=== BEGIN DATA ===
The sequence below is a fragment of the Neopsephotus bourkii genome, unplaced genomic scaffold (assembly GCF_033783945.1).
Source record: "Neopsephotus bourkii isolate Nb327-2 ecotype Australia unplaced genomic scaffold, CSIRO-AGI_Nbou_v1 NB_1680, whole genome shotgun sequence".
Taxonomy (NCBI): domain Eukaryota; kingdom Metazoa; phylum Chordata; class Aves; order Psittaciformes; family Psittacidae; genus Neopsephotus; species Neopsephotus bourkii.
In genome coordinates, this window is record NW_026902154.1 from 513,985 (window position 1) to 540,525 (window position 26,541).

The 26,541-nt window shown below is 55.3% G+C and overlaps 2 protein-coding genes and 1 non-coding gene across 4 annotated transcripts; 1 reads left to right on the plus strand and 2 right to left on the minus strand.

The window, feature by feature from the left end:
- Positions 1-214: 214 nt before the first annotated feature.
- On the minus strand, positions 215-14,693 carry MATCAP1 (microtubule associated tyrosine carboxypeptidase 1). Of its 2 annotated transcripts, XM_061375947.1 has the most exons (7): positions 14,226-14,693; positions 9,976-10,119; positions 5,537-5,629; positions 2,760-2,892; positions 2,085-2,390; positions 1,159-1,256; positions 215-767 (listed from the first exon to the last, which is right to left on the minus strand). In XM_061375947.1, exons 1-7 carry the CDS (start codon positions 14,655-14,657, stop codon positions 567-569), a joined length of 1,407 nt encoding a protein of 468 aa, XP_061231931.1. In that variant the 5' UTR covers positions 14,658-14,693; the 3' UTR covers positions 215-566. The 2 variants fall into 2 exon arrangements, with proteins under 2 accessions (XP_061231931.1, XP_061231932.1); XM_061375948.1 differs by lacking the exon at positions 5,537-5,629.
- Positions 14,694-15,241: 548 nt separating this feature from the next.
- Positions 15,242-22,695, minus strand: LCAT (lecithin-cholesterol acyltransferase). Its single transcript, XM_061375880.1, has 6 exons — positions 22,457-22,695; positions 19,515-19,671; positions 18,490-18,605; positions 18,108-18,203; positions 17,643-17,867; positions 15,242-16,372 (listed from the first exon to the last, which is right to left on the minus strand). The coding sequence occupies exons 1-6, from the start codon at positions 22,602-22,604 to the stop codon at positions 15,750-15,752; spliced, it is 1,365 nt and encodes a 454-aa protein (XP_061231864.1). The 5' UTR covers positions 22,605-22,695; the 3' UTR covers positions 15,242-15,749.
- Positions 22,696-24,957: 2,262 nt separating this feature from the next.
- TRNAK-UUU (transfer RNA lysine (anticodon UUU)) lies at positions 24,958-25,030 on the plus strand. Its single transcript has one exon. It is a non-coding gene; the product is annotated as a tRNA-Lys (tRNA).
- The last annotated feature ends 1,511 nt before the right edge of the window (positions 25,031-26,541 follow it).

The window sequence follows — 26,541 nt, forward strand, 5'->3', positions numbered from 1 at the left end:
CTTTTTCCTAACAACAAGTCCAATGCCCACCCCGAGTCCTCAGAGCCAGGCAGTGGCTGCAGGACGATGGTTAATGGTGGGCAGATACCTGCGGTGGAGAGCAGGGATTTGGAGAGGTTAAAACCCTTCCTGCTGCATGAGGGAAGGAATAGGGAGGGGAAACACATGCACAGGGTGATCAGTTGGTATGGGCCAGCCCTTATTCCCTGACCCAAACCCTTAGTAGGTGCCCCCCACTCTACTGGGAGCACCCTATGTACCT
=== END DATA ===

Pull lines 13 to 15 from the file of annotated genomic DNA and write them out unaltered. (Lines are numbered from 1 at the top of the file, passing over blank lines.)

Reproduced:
- The last annotated feature ends 1,511 nt before the right edge of the window (positions 25,031-26,541 follow it).

The window sequence follows — 26,541 nt, forward strand, 5'->3', positions numbered from 1 at the left end:
CTTTTTCCTAACAACAAGTCCAATGCCCACCCCGAGTCCTCAGAGCCAGGCAGTGGCTGCAGGACGATGGTTAATGGTGGGCAGATACCTGCGGTGGAGAGCAGGGATTTGGAGAGGTTAAAACCCTTCCTGCTGCATGAGGGAAGGAATAGGGAGGGGAAACACATGCACAGGGTGATCAGTTGGTATGGGCCAGCCCTTATTCCCTGACCCAAACCCTTAGTAGGTGCCCCCCACTCTACTGGGAGCACCCTATGTACCT